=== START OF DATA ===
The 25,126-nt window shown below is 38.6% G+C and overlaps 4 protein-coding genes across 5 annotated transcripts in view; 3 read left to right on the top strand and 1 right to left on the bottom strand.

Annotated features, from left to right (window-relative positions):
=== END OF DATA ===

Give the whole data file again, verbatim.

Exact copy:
The 25,126-nt window shown below is 38.6% G+C and overlaps 4 protein-coding genes across 5 annotated transcripts in view; 3 read left to right on the top strand and 1 right to left on the bottom strand.

Annotated features, from left to right (window-relative positions):